Becoming a world changer. World changing is the preaching theme at our church this month. Big idea for sure. To be honest, this week has been too hectic to think about changing the world. Basically, I’m having more than enough trouble managing my own life, calendar, and other people’s expectations to spend time worrying about anything else. So, even though ‘ending world hunger’ is still on my to do list – I just haven’t gotten around to it yet.
But even though I haven’t been doing I’ve been thinking about this whole world changing thing. Here’s what I’ve discovered. A quick look through scripture shows us that world changers had their personal worlds rocked. And I wonder. Do I want my personal world changed? Do you?
I’m all over being a missionary tourist. I’ll sign up just about anytime for a week with the poor in some impoverished country. I’m good for slapping paint on a wall and sleeping without air conditioning. I’m all about doing some good thing, even informing my world view but I’m not sure I want my world changed and then put back together piece by piece. After all, I’ve spent a lot of time carefully constructing this world of mine. So have you. We have familiar patterns and habits. Some women I know have spent years finding just the right hair dresser. Anita and I happen to be very fond of our car mechanic. Friends of mine actually have permanent tee times. We love our club sports team. We’ve got life in a groove. It’s planned out.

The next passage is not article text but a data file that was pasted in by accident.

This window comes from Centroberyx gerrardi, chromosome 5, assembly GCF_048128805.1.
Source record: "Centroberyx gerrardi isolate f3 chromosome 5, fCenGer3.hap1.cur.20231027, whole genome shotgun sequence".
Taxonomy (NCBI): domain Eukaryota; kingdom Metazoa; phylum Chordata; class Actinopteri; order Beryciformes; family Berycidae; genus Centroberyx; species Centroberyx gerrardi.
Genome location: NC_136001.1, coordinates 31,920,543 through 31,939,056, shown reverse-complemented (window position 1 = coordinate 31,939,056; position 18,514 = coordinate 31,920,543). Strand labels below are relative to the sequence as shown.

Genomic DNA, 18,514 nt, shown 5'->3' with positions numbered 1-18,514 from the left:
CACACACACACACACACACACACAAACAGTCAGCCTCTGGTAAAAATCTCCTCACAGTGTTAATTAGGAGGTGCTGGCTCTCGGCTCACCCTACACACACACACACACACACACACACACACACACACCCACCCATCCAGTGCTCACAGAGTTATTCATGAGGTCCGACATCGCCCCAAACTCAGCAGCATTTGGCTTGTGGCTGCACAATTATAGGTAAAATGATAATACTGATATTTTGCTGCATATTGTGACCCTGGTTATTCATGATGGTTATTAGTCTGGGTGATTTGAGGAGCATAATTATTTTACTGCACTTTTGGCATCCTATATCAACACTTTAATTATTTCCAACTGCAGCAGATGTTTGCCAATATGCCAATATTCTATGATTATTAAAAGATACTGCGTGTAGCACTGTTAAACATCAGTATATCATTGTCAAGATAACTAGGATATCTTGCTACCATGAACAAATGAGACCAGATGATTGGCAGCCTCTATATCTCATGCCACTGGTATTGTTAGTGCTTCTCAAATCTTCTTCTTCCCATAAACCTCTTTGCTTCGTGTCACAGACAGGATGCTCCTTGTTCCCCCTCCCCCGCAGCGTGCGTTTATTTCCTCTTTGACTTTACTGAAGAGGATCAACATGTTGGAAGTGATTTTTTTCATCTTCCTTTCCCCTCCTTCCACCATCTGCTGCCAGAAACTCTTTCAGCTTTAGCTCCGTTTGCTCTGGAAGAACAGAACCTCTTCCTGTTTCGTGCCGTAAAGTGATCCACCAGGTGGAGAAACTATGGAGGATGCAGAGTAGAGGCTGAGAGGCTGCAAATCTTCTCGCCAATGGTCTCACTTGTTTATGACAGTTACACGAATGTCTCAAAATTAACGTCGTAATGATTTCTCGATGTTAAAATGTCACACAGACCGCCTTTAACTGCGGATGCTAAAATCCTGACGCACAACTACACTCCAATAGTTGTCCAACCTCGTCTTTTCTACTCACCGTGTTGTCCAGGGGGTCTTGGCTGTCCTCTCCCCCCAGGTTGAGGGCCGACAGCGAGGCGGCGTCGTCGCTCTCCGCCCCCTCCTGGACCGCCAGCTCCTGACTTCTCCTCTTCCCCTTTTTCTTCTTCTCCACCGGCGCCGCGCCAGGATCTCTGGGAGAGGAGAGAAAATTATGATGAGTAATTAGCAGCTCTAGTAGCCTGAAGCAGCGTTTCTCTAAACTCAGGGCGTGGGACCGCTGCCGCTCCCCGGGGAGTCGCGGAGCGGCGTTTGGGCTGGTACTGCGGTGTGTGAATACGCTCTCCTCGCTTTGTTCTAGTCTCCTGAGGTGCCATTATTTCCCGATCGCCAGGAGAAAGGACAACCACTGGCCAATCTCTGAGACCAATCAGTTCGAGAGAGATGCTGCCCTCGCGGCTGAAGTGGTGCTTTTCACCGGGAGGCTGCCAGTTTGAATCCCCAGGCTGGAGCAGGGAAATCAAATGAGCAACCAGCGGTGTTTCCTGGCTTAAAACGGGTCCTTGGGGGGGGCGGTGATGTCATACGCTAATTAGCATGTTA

Oh, we might make some small tweaks. For instance Tuesday night is going to free up as soon as Lost is over but right now my life feels pretty good. So does yours more than likely. We like what we’ve constructed. It’s familiar. Sure we might want to lose a few pounds, or have a more compliant teenager or a wee bit more money. But if we’re honest we’re pretty locked in We like the way we live, what we do, and our friends. We might trade where we live for Arube but for the most part …it’s all good. Having our life changed isn’t a high priority even if its what God needs to do as part of his plan to change the world.
And if that describes us. And it just might. Then we’ve got problems. Because our vision of a self-satisfied, entitled life is on a collision course with God’s best for us.